By Elizabeth Thede, Special for USA Daily Post
How do you keep up with terabytes of constantly updating data? The answer is surprisingly easy. Simply deploy a search engine with indexed search and set it for automatic index updates. Here’s how that works.
A search engine like dtSearch® instantly searches terabytes through indexed search. While you can do an unindexed search, or search without first building an index, that tends to be much slower. In contrast, indexed search across terabytes can get you search results in an instant.
To index, just point to the directories and the like you want to cover, and the search engine will go off on its own and do the rest. If you are using dtSearch, no need to tell it what types of files, emails, etc. it is working with; the product line figures that out on its own. And once you have one or more up to terabyte-size indexes, the products can instantly perform over 25 different kinds of full-text and metadata searches, displaying retrieved items with highlighted hits.
The indexer can automatically detect if files or other items have been edited, added or deleted since the previous index job. And you can set the application to do automatic index updates as often as you like using the Windows Task Scheduler. That way, whenever something changes, the search engine will remain on top of the situation, letting you instantly retrieve the most recent items.
In fact, the product line can update an index without blocking out searching. Even concurrent multithreaded searching can proceed while an index refreshes. There is no reason, therefore, not to keep indexes updated, keeping you up-to-date with your evolving data. Indexed search can further cover a very wide range of data types.
The products automatically work with popular “Office” file formats, like PDF and Microsoft Word, Excel, Access, PowerPoint and OneNote. The product line can work with these in a standalone format or as part of a compressed archive like ZIP or RAR. The products also work with popular email formats including Outlook and Exchange. And they work with web-based formats such as HTML, XML and other online data. The developer products further work with databases like SharePoint, SQL and NoSQL, including database metadata and referenced or BLOB files.
Documents saved with a mismatched extension, like a PDF saved with a .DOCX extension, are not an issue. The products determine the relevant file type by looking inside each file, rather than relying on the document extension. And not only does the search engine automatically recognize and support free-standing files, but also multilevel nested attachments. If you have an email with a ZIP file attachment and embedded in that ZIP file is an Access database, and embedded inside the Access database is an Excel file, the product line will parse the whole thing—even if the embedded Access and Excel files are mislabeled with say .DOCX or PDF extensions.
For working with continuously updating data, there is another option as well. Normally, when you build an index, the products return to the original files, databases, emails, etc. to display retrieved items with highlighted hits. But there is also a caching option. With caching on, an index stores the full content of the original files, databases, emails and the like inside the index along with the core search index information. That way, if an item is slow to retrieve or goes completely offline, the search engine can still immediately display it with highlighted hits.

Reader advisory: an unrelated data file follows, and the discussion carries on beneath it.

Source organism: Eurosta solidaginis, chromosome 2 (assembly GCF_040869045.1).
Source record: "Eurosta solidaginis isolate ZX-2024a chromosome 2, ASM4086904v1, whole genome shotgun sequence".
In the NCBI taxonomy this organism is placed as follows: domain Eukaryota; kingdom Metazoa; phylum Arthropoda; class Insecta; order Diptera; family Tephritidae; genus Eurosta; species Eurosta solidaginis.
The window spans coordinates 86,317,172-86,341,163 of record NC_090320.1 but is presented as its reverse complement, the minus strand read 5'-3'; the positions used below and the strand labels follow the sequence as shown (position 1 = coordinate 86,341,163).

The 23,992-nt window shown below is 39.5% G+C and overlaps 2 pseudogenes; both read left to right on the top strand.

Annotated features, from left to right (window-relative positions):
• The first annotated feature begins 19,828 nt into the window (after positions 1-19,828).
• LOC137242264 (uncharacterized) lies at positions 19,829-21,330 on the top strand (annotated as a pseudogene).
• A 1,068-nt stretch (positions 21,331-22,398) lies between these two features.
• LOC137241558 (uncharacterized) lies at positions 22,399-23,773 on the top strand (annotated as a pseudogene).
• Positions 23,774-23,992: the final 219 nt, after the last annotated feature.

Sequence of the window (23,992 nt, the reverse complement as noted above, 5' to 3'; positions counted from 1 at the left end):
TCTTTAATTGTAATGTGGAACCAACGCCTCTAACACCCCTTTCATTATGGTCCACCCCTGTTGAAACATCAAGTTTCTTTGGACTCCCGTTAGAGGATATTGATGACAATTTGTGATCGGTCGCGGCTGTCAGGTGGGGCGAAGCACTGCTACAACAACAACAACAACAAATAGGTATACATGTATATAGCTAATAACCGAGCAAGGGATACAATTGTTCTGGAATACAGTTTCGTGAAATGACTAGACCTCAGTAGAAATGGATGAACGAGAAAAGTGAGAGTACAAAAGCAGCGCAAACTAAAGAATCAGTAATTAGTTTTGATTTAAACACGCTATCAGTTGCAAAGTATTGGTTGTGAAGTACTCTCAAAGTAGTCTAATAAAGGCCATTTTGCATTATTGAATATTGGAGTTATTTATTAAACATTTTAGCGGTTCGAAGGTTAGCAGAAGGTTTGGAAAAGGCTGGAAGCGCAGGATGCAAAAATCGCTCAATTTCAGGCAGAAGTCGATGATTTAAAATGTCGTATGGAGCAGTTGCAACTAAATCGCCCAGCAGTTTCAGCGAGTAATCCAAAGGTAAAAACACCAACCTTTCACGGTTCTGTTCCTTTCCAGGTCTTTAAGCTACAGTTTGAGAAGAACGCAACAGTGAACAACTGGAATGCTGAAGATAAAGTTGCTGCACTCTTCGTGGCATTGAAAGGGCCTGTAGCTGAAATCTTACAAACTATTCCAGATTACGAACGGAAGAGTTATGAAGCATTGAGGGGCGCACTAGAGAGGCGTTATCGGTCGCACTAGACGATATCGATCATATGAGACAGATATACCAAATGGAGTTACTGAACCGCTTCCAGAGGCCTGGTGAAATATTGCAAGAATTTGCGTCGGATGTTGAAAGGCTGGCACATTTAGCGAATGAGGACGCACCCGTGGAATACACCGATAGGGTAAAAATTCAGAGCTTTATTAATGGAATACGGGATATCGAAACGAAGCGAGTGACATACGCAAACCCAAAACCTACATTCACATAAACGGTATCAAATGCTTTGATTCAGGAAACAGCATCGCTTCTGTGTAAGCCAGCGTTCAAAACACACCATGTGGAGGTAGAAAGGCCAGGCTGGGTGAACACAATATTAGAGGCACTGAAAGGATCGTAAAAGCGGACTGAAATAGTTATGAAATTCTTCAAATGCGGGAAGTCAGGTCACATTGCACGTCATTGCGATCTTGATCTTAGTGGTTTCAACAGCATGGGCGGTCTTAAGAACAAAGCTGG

Regarding emails, the products offer two general options for indexing Outlook and Exchange data. If the emails are “live” in Outlook, the products can access the emails via Microsoft MAPI. Alternatively, the products can access the emails directly just like ordinary files, bypassing MAPI altogether. The direct-access option is more efficient if you have a choice.
Regardless of how you access the emails, the search engine can index not only the full text of the email and all metadata, but any nested attachments. And the products can also copy a select item out of an email archive or a ZIP or RAR archive—or both types of archives together—just by clicking on the item and telling the application to copy it.
Working with international language text is also not an issue. Nearly all of the 25+ search options work with text in any of the hundreds of international languages supported by Unicode. This encompasses not only European languages, but also right-to-left languages like Hebrew and Arabic along with double-byte character text like Chinese, Japanese and Korean.
Fuzzy searching, for example, which looks for whatever word you type with typographical deviations adjustable from 0 to 10, can operate not only with English but also other international languages. Fuzzy searching is great for sifting through items like emails which can have frequent misspellings or OCR’ed PDFs which might have OCR errors. The products can even locate items like credit cards in international language text or generate and search for hash values in international language files.
dtSearch has enterprise and developer products that run “on premises” or on cloud platforms to instantly search terabytes of “Office” files, PDFs, emails along with nested attachments, databases and online data. Because the product line instantly search terabytes with over 25 precision search options, many customers are Fortune 100 companies and government agencies.
But anyone is welcome to go to dtSearch.com to download a fully-functional 30-day evaluation version to instantly search terabytes in a standalone capacity, or in a concurrent-search capacity in a shared network or online environment.
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